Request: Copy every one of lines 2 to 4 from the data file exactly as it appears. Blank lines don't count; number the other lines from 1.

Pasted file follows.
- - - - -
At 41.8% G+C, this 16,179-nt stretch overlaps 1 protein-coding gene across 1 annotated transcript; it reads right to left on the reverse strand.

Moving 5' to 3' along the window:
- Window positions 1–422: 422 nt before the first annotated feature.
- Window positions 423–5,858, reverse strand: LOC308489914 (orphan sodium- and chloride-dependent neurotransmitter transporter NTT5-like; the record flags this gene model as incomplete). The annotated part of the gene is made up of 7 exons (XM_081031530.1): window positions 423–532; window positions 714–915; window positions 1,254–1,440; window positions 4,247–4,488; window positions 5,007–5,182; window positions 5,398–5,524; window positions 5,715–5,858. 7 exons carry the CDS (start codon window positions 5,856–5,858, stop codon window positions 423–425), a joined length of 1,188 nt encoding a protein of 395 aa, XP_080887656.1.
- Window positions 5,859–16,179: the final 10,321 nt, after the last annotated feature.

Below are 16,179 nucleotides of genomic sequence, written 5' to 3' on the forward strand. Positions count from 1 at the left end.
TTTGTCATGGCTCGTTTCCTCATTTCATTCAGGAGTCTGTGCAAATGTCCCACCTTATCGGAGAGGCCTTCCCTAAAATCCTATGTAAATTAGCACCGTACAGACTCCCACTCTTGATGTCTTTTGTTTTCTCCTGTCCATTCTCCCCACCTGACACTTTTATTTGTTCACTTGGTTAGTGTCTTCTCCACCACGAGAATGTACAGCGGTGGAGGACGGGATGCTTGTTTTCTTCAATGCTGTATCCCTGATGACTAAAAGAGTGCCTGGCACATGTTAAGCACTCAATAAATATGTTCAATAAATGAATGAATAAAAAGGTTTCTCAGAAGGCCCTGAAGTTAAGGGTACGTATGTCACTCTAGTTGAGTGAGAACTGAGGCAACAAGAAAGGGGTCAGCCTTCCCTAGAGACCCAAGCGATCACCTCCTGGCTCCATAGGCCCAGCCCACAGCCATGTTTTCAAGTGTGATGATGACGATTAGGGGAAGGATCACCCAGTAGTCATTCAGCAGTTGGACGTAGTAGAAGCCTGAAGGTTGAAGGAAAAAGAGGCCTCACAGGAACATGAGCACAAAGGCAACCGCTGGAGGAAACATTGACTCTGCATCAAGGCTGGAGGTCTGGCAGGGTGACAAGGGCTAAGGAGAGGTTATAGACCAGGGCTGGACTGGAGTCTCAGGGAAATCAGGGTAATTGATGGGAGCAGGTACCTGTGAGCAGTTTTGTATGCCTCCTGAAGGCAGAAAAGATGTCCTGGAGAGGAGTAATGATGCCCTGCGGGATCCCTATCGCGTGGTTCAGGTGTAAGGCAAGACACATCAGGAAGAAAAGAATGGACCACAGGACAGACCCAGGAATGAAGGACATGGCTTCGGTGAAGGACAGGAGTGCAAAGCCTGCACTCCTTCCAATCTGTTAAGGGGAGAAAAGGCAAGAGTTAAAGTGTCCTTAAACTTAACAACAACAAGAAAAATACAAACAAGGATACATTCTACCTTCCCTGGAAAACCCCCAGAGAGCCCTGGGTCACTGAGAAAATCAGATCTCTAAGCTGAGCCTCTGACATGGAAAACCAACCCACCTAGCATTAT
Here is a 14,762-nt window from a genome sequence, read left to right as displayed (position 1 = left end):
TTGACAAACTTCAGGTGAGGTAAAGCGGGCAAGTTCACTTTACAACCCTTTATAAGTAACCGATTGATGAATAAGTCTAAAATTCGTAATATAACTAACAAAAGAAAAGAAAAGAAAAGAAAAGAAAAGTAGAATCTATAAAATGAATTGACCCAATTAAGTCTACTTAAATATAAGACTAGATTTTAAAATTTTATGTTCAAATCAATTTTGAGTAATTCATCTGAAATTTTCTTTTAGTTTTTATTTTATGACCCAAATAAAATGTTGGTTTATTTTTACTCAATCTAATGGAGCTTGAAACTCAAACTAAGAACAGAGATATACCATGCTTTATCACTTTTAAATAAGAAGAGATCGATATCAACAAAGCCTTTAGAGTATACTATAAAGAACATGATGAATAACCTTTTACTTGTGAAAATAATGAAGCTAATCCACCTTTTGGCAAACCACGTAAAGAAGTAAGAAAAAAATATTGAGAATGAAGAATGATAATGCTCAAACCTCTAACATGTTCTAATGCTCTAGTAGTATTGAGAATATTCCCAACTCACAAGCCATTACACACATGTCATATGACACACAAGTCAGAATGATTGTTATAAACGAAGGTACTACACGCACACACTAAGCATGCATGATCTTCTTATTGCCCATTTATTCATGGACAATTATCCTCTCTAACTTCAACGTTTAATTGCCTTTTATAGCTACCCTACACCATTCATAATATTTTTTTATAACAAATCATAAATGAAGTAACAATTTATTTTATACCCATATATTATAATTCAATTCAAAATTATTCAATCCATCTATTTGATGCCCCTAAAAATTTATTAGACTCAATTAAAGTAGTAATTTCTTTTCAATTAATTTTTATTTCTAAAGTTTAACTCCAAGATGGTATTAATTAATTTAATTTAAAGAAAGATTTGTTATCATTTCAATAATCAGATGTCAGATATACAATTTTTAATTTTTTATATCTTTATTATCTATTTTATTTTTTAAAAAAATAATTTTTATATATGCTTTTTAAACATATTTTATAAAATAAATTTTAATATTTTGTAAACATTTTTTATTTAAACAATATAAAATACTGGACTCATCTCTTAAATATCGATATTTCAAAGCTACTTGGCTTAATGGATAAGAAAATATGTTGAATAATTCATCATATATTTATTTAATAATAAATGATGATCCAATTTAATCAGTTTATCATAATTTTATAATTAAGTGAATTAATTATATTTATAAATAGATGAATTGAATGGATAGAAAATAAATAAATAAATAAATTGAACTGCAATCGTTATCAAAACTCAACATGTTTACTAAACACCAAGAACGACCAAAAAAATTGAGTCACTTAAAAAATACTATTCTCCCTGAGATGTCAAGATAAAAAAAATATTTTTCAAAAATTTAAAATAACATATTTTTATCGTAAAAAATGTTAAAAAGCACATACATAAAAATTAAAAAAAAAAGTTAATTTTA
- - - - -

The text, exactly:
Moving 5' to 3' along the window:
- Window positions 1–422: 422 nt before the first annotated feature.
- Window positions 423–5,858, reverse strand: LOC308489914 (orphan sodium- and chloride-dependent neurotransmitter transporter NTT5-like; the record flags this gene model as incomplete). The annotated part of the gene is made up of 7 exons (XM_081031530.1): window positions 423–532; window positions 714–915; window positions 1,254–1,440; window positions 4,247–4,488; window positions 5,007–5,182; window positions 5,398–5,524; window positions 5,715–5,858. 7 exons carry the CDS (start codon window positions 5,856–5,858, stop codon window positions 423–425), a joined length of 1,188 nt encoding a protein of 395 aa, XP_080887656.1.